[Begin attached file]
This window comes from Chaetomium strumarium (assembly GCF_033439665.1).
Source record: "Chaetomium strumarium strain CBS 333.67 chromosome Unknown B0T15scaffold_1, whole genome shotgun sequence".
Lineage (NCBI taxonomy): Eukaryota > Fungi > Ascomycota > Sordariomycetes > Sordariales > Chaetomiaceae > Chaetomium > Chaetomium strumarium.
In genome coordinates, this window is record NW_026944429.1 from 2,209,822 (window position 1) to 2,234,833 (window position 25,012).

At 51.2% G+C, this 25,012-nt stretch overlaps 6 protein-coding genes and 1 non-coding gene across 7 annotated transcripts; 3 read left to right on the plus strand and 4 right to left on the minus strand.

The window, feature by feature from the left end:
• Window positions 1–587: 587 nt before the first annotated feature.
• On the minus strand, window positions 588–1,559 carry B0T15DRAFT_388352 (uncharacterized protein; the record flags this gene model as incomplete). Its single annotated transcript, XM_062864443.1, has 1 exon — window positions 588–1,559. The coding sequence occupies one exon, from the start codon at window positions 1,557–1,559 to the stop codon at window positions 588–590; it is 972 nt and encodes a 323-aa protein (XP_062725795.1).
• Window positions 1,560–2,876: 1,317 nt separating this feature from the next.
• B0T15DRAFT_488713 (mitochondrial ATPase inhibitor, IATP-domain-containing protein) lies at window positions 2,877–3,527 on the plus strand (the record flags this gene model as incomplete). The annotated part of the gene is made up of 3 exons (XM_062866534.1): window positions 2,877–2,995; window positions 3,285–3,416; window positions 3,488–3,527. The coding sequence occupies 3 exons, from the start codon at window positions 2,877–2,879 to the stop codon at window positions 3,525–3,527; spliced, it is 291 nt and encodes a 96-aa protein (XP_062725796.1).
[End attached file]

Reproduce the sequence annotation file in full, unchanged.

This window comes from Chaetomium strumarium (assembly GCF_033439665.1).
Source record: "Chaetomium strumarium strain CBS 333.67 chromosome Unknown B0T15scaffold_1, whole genome shotgun sequence".
Lineage (NCBI taxonomy): Eukaryota > Fungi > Ascomycota > Sordariomycetes > Sordariales > Chaetomiaceae > Chaetomium > Chaetomium strumarium.
In genome coordinates, this window is record NW_026944429.1 from 2,209,822 (window position 1) to 2,234,833 (window position 25,012).

At 51.2% G+C, this 25,012-nt stretch overlaps 6 protein-coding genes and 1 non-coding gene across 7 annotated transcripts; 3 read left to right on the plus strand and 4 right to left on the minus strand.

The window, feature by feature from the left end:
• Window positions 1–587: 587 nt before the first annotated feature.
• On the minus strand, window positions 588–1,559 carry B0T15DRAFT_388352 (uncharacterized protein; the record flags this gene model as incomplete). Its single annotated transcript, XM_062864443.1, has 1 exon — window positions 588–1,559. The coding sequence occupies one exon, from the start codon at window positions 1,557–1,559 to the stop codon at window positions 588–590; it is 972 nt and encodes a 323-aa protein (XP_062725795.1).
• Window positions 1,560–2,876: 1,317 nt separating this feature from the next.
• B0T15DRAFT_488713 (mitochondrial ATPase inhibitor, IATP-domain-containing protein) lies at window positions 2,877–3,527 on the plus strand (the record flags this gene model as incomplete). The annotated part of the gene is made up of 3 exons (XM_062866534.1): window positions 2,877–2,995; window positions 3,285–3,416; window positions 3,488–3,527. The coding sequence occupies 3 exons, from the start codon at window positions 2,877–2,879 to the stop codon at window positions 3,525–3,527; spliced, it is 291 nt and encodes a 96-aa protein (XP_062725796.1).